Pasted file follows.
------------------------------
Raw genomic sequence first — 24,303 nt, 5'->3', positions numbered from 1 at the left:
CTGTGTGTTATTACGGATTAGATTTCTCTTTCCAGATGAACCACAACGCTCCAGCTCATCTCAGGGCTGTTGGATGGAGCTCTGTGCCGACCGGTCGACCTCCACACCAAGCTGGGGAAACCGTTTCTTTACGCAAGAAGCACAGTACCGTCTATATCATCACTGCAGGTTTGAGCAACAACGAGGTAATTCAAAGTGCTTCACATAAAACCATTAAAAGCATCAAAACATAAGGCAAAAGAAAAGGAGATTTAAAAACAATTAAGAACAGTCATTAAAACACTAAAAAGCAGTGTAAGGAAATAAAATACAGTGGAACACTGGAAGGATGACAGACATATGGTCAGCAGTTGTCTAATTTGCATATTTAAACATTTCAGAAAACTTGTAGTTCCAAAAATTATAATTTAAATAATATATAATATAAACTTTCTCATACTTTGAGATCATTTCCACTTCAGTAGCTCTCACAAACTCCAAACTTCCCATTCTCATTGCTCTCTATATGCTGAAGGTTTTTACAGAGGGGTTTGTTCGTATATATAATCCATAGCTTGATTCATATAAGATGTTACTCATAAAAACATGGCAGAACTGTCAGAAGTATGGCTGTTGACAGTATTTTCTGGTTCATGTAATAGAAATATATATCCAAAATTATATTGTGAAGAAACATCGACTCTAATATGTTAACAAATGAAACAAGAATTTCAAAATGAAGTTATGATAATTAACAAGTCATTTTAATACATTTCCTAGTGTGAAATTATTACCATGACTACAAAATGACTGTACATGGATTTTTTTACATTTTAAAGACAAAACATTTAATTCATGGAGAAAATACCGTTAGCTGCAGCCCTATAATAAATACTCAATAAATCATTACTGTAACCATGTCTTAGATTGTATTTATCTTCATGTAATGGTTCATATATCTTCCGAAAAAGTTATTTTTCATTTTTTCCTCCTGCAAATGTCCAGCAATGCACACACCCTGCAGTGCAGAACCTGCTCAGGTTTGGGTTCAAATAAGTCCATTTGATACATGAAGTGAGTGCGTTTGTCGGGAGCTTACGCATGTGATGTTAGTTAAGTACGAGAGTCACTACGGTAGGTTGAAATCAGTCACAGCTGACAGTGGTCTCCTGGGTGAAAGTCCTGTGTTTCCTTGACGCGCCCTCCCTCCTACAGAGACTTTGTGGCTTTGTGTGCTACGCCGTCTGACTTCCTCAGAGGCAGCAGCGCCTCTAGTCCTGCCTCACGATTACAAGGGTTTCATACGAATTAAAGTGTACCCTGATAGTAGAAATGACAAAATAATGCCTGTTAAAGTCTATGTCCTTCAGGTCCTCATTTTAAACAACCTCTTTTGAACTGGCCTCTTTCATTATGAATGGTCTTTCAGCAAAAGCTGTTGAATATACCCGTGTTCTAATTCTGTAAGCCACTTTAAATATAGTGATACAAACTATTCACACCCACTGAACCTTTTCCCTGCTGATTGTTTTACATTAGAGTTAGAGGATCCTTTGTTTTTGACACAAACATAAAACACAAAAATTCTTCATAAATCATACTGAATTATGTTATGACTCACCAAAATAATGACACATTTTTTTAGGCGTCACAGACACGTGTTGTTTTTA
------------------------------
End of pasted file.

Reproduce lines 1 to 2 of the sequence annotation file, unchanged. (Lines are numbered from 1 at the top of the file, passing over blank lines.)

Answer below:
Raw genomic sequence first — 24,303 nt, 5'->3', positions numbered from 1 at the left:
CTGTGTGTTATTACGGATTAGATTTCTCTTTCCAGATGAACCACAACGCTCCAGCTCATCTCAGGGCTGTTGGATGGAGCTCTGTGCCGACCGGTCGACCTCCACACCAAGCTGGGGAAACCGTTTCTTTACGCAAGAAGCACAGTACCGTCTATATCATCACTGCAGGTTTGAGCAACAACGAGGTAATTCAAAGTGCTTCACATAAAACCATTAAAAGCATCAAAACATAAGGCAAAAGAAAAGGAGATTTAAAAACAATTAAGAACAGTCATTAAAACACTAAAAAGCAGTGTAAGGAAATAAAATACAGTGGAACACTGGAAGGATGACAGACATATGGTCAGCAGTTGTCTAATTTGCATATTTAAACATTTCAGAAAACTTGTAGTTCCAAAAATTATAATTTAAATAATATATAATATAAACTTTCTCATACTTTGAGATCATTTCCACTTCAGTAGCTCTCACAAACTCCAAACTTCCCATTCTCATTGCTCTCTATATGCTGAAGGTTTTTACAGAGGGGTTTGTTCGTATATATAATCCATAGCTTGATTCATATAAGATGTTACTCATAAAAACATGGCAGAACTGTCAGAAGTATGGCTGTTGACAGTATTTTCTGGTTCATGTAATAGAAATATATATCCAAAATTATATTGTGAAGAAACATCGACTCTAATATGTTAACAAATGAAACAAGAATTTCAAAATGAAGTTATGATAATTAACAAGTCATTTTAATACATTTCCTAGTGTGAAATTATTACCATGACTACAAAATGACTGTACATGGATTTTTTTACATTTTAAAGACAAAACATTTAATTCATGGAGAAAATACCGTTAGCTGCAGCCCTATAATAAATACTCAATAAATCATTACTGTAACCATGTCTTAGATTGTATTTATCTTCATGTAATGGTTCATATATCTTCCGAAAAAGTTATTTTTCATTTTTTCCTCCTGCAAATGTCCAGCAATGCACACACCCTGCAGTGCAGAACCTGCTCAGGTTTGGGTTCAAATAAGTCCATTTGATACATGAAGTGAGTGCGTTTGTCGGGAGCTTACGCATGTGATGTTAGTTAAGTACGAGAGTCACTACGGTAGGTTGAAATCAGTCACAGCTGACAGTGGTCTCCTGGGTGAAAGTCCTGTGTTTCCTTGACGCGCCCTCCCTCCTACAGAGACTTTGTGGCTTTGTGTGCTACGCCGTCTGACTTCCTCAGAGGCAGCAGCGCCTCTAGTCCTGCCTCACGATTACAAGGGTTTCATACGAATTAAAGTGTACCCTGATAGTAGAAATGACAAAATAATGCCTGTTAAAGTCTATGTCCTTCAGGTCCTCATTTTAAACAACCTCTTTTGAACTGGCCTCTTTCATTATGAATGGTCTTTCAGCAAAAGCTGTTGAATATACCCGTGTTCTAATTCTGTAAGCCACTTTAAATATAGTGATACAAACTATTCACACCCACTGAACCTTTTCCCTGCTGATTGTTTTACATTAGAGTTAGAGGATCCTTTGTTTTTGACACAAACATAAAACACAAAAATTCTTCATAAATCATACTGAATTATGTTATGACTCACCAAAATAATGACACATTTTTTTAGGCGTCACAGACACGTGTTGTTTTTA